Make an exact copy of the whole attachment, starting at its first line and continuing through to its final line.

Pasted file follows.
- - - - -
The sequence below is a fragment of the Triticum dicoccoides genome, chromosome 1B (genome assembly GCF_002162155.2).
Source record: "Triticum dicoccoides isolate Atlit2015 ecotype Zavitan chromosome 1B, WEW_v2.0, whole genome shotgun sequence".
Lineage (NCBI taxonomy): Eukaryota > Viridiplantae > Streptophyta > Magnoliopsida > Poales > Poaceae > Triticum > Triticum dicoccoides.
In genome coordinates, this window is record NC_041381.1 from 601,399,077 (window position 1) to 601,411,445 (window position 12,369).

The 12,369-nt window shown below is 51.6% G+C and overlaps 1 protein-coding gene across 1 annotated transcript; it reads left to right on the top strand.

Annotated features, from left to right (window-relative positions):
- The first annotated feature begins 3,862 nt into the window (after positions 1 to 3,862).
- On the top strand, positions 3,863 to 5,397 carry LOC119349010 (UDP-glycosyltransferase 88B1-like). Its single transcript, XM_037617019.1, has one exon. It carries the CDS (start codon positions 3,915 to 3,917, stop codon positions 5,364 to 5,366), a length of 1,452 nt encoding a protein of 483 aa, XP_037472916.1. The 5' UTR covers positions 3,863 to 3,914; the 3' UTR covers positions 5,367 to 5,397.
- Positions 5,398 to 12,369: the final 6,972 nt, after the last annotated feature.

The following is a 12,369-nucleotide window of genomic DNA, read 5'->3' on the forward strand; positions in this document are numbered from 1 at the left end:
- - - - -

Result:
The sequence below is a fragment of the Triticum dicoccoides genome, chromosome 1B (genome assembly GCF_002162155.2).
Source record: "Triticum dicoccoides isolate Atlit2015 ecotype Zavitan chromosome 1B, WEW_v2.0, whole genome shotgun sequence".
Lineage (NCBI taxonomy): Eukaryota > Viridiplantae > Streptophyta > Magnoliopsida > Poales > Poaceae > Triticum > Triticum dicoccoides.
In genome coordinates, this window is record NC_041381.1 from 601,399,077 (window position 1) to 601,411,445 (window position 12,369).

The 12,369-nt window shown below is 51.6% G+C and overlaps 1 protein-coding gene across 1 annotated transcript; it reads left to right on the top strand.

Annotated features, from left to right (window-relative positions):
- The first annotated feature begins 3,862 nt into the window (after positions 1 to 3,862).
- On the top strand, positions 3,863 to 5,397 carry LOC119349010 (UDP-glycosyltransferase 88B1-like). Its single transcript, XM_037617019.1, has one exon. It carries the CDS (start codon positions 3,915 to 3,917, stop codon positions 5,364 to 5,366), a length of 1,452 nt encoding a protein of 483 aa, XP_037472916.1. The 5' UTR covers positions 3,863 to 3,914; the 3' UTR covers positions 5,367 to 5,397.
- Positions 5,398 to 12,369: the final 6,972 nt, after the last annotated feature.

The following is a 12,369-nucleotide window of genomic DNA, read 5'->3' on the forward strand; positions in this document are numbered from 1 at the left end: